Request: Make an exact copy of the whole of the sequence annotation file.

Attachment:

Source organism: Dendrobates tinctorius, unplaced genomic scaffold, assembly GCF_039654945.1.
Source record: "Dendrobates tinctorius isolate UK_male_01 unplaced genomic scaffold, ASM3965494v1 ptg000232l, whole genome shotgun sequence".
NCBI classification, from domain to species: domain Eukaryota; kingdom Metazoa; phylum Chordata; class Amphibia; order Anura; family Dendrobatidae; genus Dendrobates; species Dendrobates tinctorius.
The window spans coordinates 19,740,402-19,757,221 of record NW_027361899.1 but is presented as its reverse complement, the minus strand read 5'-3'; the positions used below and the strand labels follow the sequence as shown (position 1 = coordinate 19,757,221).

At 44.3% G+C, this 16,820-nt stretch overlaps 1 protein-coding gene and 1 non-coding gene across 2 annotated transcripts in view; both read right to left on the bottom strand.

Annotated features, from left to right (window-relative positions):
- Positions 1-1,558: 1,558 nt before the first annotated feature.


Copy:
Source organism: Dendrobates tinctorius, unplaced genomic scaffold, assembly GCF_039654945.1.
Source record: "Dendrobates tinctorius isolate UK_male_01 unplaced genomic scaffold, ASM3965494v1 ptg000232l, whole genome shotgun sequence".
NCBI classification, from domain to species: domain Eukaryota; kingdom Metazoa; phylum Chordata; class Amphibia; order Anura; family Dendrobatidae; genus Dendrobates; species Dendrobates tinctorius.
The window spans coordinates 19,740,402-19,757,221 of record NW_027361899.1 but is presented as its reverse complement, the minus strand read 5'-3'; the positions used below and the strand labels follow the sequence as shown (position 1 = coordinate 19,757,221).

At 44.3% G+C, this 16,820-nt stretch overlaps 1 protein-coding gene and 1 non-coding gene across 2 annotated transcripts in view; both read right to left on the bottom strand.

Annotated features, from left to right (window-relative positions):
- Positions 1-1,558: 1,558 nt before the first annotated feature.